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  • Jeff M. Chambers

You call yourself a cattle breeder?*

Updated: Sep 25, 2020

Let me have your attention for a moment. Let's talk about something important. Let's talk about breeding cattle.

You're a cattle breeder. You know it's a tough racket.

You're complaining about what? How somebody doesn't want that line you've been breeding. Some heifer had a breech birth at 2 am last night. Some guy backs out of the sale he agreed to last week. Stop crying in your Wheaties and get a cup of coffee.

Have I got your attention now?"

Good. Because there are quite a few things that are important in being a cattle breeder, but two of the most important are selection and culling. Selection is the identification and planning for the use of an animal in a breeding program to achieve specified desirable qualities and/or eliminating undesirable qualities in subsequent and future generations. Culling is the removal of animals from the breeding plan of animals not selected..

So, we as cattle breeders are always examining, analyzing, comparing our cattle now with our cattle last year, with our cattle 2 and 5 years ago, and most importantly with where we want our herd to be next year and the years following. Working diligently to correct, improve, and fix those areas we have identified to focus on.

Factoring all of that into our selection and culling decisions and then probably doing it all over repeatedly before final decisions are made is how we go about our business. Or at least that is what successful cattle breeders have done for generations to continually move their herds and move their breed forward.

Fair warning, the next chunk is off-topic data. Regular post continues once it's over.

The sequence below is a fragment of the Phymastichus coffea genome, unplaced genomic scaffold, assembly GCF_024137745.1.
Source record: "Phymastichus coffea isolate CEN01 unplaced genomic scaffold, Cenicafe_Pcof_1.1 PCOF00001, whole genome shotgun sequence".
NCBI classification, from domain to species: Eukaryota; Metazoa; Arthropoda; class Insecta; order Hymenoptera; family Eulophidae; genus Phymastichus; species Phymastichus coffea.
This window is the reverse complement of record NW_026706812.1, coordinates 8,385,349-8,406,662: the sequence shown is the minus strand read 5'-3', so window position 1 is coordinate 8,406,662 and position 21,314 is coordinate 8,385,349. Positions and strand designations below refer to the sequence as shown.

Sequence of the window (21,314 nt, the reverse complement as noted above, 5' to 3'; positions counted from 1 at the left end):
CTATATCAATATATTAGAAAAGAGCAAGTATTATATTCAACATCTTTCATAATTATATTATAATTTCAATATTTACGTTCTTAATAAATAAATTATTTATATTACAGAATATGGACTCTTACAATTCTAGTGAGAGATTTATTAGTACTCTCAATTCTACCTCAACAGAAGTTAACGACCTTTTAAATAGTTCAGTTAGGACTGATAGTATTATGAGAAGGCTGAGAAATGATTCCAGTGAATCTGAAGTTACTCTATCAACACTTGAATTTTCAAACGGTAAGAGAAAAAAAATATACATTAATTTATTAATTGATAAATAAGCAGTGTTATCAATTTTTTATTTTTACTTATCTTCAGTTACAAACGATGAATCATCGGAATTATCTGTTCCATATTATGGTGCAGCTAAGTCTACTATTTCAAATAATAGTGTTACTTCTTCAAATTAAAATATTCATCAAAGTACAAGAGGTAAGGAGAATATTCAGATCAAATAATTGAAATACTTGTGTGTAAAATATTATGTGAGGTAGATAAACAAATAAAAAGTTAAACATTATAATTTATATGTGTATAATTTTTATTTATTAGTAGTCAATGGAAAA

But what appears to be occurring increasingly in our breed is selection and culling decisions being made at the end of a tail hair. Tail hairs pulled on a 2-day old calf, submitted to a lab, and 2 weeks later, when the results arrive, selection and culling decisions are made. Tail hair results reported as paramount in sales announcements. Requests for stock beginning and ENDING with tail hair information. What's more, these selection and culling decisions being made from the end of a tail hair are for the most base (simple) genetic traits possible in our very complex craft.

Let me be clear. There is nothing, absolutely nothing wrong with a herd goal to have red, polled, A2 cattle. Nor am I suggesting that having that goal is to be something less of a cattle breeder than someone that does not share those goals. What I am suggesting is that if those are your primary, secondary, and tertiary selection, and culling criteria, then you will most certainly achieve your herd goal of always red, always polled, and always A2 in very short order. And then, if you wish to continue your herd improvement, you will have to take on cattle breeding traits that are far more complex and difficult to obtain and fix. And your task will likely be much more difficult. More difficult because you have spent some time and genetic loss from your own herd or potential purchases that were not based on the more difficult traits. It also may be the case that for the traits you need to improve upon, the genetics are not available to you when you need them that are also homozygous red, polled, and A2.

It is also a hard fact of livestock breeding that we can only impact through selection and culling a few specific traits at any particular time. Those that we choose to focus on will determine the cattle we produce, and the phrase "all else being equal" sounds nice as it floats around in the clouds but in the air is the only place you will find it to really be the case.